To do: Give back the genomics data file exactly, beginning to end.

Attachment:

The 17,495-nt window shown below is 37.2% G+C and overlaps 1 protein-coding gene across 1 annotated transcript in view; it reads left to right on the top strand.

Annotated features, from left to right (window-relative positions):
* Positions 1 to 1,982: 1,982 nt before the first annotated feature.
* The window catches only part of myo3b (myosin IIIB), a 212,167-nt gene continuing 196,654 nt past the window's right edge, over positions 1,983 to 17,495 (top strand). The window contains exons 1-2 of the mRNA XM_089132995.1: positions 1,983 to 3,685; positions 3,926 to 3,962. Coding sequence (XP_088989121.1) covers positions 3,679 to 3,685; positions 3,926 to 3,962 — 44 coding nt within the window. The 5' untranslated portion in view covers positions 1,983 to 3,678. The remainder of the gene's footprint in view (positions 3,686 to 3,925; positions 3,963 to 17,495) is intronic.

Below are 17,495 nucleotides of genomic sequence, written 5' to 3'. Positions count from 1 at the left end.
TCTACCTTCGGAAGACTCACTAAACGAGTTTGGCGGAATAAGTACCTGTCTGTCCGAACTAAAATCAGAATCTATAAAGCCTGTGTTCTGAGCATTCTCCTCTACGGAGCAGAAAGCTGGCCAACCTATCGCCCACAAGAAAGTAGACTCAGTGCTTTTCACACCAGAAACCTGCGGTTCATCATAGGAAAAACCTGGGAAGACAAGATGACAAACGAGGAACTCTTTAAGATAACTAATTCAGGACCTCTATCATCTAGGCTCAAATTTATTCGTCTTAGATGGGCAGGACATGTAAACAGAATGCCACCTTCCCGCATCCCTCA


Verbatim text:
The 17,495-nt window shown below is 37.2% G+C and overlaps 1 protein-coding gene across 1 annotated transcript in view; it reads left to right on the top strand.

Annotated features, from left to right (window-relative positions):
* Positions 1 to 1,982: 1,982 nt before the first annotated feature.
* The window catches only part of myo3b (myosin IIIB), a 212,167-nt gene continuing 196,654 nt past the window's right edge, over positions 1,983 to 17,495 (top strand). The window contains exons 1-2 of the mRNA XM_089132995.1: positions 1,983 to 3,685; positions 3,926 to 3,962. Coding sequence (XP_088989121.1) covers positions 3,679 to 3,685; positions 3,926 to 3,962 — 44 coding nt within the window. The 5' untranslated portion in view covers positions 1,983 to 3,678. The remainder of the gene's footprint in view (positions 3,686 to 3,925; positions 3,963 to 17,495) is intronic.

Below are 17,495 nucleotides of genomic sequence, written 5' to 3'. Positions count from 1 at the left end.
TCTACCTTCGGAAGACTCACTAAACGAGTTTGGCGGAATAAGTACCTGTCTGTCCGAACTAAAATCAGAATCTATAAAGCCTGTGTTCTGAGCATTCTCCTCTACGGAGCAGAAAGCTGGCCAACCTATCGCCCACAAGAAAGTAGACTCAGTGCTTTTCACACCAGAAACCTGCGGTTCATCATAGGAAAAACCTGGGAAGACAAGATGACAAACGAGGAACTCTTTAAGATAACTAATTCAGGACCTCTATCATCTAGGCTCAAATTTATTCGTCTTAGATGGGCAGGACATGTAAACAGAATGCCACCTTCCCGCATCCCTCA